As we prepare for the upcoming election, I would encourage all Washington residents to vote. Please review our state’s Voters’ Guide and the King County Bar Association’s Judicial Candidate Evaluation Ratings for some helpful information to guide you in your decision making process.  In addition, here are three tips for voting from an estate planning perspective:

Voting Tip #1: If someone is deceased, how are they removed from the voter registration list?

Answer: This matter is governed by RCW 29A.08.501 which provides:

The registrations of deceased voters may be canceled from voter registration lists as follows:

(1) Periodically, the registrar of vital statistics of the state shall prepare a list of persons who resided in each county, for whom a death certificate was transmitted to the registrar and was not included on a previous list, and shall supply the list to the secretary of state.

The secretary of state shall compare this list with the registration records and cancel the registrations of deceased voters.

(2) In addition, each county auditor may also use government agencies and newspaper obituary articles as a source of information for identifying deceased voters and canceling a registration. The auditor must verify the identity of the voter by matching the voter’s date of birth or an address. The auditor shall record the date and source of the information in the cancellation records.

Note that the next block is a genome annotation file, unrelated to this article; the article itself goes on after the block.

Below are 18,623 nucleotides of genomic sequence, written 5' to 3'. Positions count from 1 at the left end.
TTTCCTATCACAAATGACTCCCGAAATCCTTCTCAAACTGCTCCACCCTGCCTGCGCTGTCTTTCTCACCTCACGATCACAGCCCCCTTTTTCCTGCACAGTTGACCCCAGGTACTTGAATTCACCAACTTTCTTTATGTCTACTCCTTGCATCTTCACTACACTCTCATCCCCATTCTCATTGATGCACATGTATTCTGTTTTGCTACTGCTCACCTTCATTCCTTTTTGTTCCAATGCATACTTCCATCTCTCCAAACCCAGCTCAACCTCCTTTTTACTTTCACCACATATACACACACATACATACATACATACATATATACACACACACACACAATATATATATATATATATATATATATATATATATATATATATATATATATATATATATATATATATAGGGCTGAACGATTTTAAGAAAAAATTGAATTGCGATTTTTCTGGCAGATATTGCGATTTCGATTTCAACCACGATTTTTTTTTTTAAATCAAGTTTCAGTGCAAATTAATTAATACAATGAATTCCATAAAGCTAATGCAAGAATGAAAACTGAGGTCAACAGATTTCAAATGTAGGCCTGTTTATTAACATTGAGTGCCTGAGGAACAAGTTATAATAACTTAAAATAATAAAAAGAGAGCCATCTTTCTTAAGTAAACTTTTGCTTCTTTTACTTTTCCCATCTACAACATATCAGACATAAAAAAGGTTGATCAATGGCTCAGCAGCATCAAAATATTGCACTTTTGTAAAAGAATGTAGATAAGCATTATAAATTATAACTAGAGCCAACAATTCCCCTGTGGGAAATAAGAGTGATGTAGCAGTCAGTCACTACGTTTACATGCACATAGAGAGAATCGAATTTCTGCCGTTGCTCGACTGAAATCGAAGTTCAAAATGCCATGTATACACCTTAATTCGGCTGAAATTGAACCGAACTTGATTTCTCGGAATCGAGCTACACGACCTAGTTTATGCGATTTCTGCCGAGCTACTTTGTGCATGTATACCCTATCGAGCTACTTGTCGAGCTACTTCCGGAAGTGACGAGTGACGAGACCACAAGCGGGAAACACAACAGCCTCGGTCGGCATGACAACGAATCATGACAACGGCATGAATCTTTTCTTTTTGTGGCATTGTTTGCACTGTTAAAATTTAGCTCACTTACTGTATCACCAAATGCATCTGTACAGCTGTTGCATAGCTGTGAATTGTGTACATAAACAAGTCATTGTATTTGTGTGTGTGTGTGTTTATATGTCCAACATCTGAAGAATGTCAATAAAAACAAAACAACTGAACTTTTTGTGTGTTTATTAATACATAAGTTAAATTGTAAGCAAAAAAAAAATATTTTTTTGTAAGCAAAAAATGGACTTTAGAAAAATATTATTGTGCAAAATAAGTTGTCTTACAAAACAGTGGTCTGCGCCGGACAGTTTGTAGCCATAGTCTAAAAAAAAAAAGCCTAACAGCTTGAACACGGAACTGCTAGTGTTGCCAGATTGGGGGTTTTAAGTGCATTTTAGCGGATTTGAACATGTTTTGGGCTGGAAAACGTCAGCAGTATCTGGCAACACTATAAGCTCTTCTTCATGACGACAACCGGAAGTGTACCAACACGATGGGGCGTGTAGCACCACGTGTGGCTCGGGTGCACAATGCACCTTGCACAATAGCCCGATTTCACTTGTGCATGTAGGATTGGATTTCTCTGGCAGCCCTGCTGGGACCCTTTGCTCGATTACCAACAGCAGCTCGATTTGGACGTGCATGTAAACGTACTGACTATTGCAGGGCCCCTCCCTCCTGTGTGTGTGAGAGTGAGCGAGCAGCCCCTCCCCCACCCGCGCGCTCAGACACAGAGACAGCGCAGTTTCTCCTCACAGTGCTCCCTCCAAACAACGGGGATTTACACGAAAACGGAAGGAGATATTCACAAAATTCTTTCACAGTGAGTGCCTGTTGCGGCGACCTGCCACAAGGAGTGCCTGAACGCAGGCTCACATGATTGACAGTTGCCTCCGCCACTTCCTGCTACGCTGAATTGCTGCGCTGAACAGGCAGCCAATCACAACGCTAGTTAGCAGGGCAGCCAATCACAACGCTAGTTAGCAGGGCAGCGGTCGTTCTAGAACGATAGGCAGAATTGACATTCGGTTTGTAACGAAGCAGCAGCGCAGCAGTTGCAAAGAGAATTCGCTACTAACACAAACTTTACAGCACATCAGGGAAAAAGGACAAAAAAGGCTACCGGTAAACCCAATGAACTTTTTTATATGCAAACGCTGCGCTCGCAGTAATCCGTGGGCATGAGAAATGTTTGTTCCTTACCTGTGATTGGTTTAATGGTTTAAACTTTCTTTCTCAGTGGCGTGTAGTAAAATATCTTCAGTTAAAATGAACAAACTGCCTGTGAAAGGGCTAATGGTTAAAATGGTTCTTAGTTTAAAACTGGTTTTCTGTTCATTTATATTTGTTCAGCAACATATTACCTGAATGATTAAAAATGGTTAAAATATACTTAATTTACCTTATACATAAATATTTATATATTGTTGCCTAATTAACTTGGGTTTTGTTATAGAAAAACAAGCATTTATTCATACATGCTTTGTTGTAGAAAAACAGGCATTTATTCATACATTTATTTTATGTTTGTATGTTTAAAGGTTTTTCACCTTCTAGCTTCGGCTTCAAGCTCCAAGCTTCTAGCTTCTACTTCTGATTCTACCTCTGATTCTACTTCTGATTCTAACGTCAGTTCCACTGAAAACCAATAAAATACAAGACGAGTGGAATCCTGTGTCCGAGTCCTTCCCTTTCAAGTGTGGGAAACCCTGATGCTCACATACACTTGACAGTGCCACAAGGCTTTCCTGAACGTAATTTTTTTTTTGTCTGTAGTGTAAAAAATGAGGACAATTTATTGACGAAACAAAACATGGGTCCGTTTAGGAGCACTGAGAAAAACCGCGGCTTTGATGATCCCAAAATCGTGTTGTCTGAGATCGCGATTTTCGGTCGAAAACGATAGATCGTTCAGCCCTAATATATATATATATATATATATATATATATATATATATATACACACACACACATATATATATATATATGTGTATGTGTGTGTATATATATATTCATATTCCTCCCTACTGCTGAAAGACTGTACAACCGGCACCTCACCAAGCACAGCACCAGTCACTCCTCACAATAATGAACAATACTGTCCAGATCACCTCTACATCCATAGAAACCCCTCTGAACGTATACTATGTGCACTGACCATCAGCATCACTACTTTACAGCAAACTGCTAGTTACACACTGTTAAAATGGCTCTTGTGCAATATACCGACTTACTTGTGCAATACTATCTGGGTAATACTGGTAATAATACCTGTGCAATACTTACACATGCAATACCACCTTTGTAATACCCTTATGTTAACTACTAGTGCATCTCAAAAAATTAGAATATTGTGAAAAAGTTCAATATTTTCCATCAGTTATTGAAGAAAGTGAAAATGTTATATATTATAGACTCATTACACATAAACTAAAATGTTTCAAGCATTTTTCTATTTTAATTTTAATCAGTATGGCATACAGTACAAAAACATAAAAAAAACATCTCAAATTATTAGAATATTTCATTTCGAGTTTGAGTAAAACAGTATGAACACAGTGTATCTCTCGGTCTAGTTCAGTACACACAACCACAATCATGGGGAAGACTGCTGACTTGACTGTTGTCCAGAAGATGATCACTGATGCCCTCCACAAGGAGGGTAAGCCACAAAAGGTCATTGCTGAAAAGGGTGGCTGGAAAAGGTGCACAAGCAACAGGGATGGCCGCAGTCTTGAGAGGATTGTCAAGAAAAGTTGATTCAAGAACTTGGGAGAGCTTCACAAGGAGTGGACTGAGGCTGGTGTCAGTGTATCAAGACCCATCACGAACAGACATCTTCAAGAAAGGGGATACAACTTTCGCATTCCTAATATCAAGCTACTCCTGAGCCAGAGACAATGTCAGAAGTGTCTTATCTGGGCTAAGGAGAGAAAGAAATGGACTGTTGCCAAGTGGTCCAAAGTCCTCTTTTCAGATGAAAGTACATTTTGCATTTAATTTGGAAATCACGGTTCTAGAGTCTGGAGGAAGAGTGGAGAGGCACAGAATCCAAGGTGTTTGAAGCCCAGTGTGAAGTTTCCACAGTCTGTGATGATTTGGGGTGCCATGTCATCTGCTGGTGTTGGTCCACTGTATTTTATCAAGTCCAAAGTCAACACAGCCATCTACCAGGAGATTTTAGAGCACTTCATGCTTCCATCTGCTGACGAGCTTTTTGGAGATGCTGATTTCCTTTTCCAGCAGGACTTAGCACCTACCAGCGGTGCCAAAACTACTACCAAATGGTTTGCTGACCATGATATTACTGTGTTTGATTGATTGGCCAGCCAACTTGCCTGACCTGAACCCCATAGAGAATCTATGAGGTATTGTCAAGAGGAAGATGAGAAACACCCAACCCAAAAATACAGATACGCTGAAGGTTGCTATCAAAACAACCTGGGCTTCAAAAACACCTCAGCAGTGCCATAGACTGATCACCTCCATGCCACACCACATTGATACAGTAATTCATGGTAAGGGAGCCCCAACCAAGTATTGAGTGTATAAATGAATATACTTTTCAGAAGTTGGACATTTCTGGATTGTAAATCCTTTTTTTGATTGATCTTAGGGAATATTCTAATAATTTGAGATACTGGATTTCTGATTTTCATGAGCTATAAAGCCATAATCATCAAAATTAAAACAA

(3) In addition, any registered voter may sign a statement, subject to the penalties of perjury, to the effect that to his or her personal knowledge or belief another registered voter is deceased. This statement may be filed with the county auditor or the secretary of state. Upon the receipt of such signed statement, the county auditor or the secretary of state shall cancel the registration from the official state voter registration list.

Voting Tip #2: If someone is incapacitated and a guardian has been appointed on their behalf, does that mean they cannot vote?

Answer: Not necessarily. This matter is governed by RCW 11.88.010(5) which provides:

Imposition of a guardianship for an incapacitated person shall not result in the loss of the right to vote unless the court determines that the person is incompetent for purposes of rationally exercising the franchise in that the individual lacks the capacity to understand the nature and effect of voting such that she or he cannot make an individual choice. The court order establishing guardianship shall specify whether or not the individual retains voting rights. When a court determines that the person is incompetent for the purpose of rationally exercising the right to vote, the court shall notify the appropriate county auditor.

Voting Tip #3: If someone is serving as an Attorney-in-Fact under a General Durable Power of Attorney, can they cast a vote on behalf of the principal?

Answer: No. See the Washington Secretary of State’s website stating that a “power of attorney does not extend to voting.”

This post is for informational purposes and does not contain or convey legal advice. The information herein should not be used or relied upon in regard to any particular facts or circumstances without first consulting with an attorney.

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